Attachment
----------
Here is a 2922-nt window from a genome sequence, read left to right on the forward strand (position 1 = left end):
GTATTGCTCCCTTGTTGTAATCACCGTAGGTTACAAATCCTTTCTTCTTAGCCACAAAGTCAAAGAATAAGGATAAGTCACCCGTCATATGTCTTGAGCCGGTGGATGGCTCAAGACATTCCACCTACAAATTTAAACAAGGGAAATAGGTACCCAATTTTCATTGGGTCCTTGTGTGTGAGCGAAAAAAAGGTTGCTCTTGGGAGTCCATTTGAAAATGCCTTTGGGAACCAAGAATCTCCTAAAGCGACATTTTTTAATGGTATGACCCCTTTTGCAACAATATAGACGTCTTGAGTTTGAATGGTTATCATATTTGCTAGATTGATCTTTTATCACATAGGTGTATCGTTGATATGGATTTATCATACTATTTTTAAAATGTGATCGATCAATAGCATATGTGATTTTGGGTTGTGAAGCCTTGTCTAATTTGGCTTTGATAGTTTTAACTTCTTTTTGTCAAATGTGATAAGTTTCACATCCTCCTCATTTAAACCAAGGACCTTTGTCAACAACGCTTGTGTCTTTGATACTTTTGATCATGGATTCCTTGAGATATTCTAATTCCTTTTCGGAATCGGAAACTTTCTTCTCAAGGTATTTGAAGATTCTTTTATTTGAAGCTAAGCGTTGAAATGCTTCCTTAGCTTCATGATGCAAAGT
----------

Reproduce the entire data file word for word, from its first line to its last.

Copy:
Here is a 2922-nt window from a genome sequence, read left to right on the forward strand (position 1 = left end):
GTATTGCTCCCTTGTTGTAATCACCGTAGGTTACAAATCCTTTCTTCTTAGCCACAAAGTCAAAGAATAAGGATAAGTCACCCGTCATATGTCTTGAGCCGGTGGATGGCTCAAGACATTCCACCTACAAATTTAAACAAGGGAAATAGGTACCCAATTTTCATTGGGTCCTTGTGTGTGAGCGAAAAAAAGGTTGCTCTTGGGAGTCCATTTGAAAATGCCTTTGGGAACCAAGAATCTCCTAAAGCGACATTTTTTAATGGTATGACCCCTTTTGCAACAATATAGACGTCTTGAGTTTGAATGGTTATCATATTTGCTAGATTGATCTTTTATCACATAGGTGTATCGTTGATATGGATTTATCATACTATTTTTAAAATGTGATCGATCAATAGCATATGTGATTTTGGGTTGTGAAGCCTTGTCTAATTTGGCTTTGATAGTTTTAACTTCTTTTTGTCAAATGTGATAAGTTTCACATCCTCCTCATTTAAACCAAGGACCTTTGTCAACAACGCTTGTGTCTTTGATACTTTTGATCATGGATTCCTTGAGATATTCTAATTCCTTTTCGGAATCGGAAACTTTCTTCTCAAGGTATTTGAAGATTCTTTTATTTGAAGCTAAGCGTTGAAATGCTTCCTTAGCTTCATGATGCAAAGT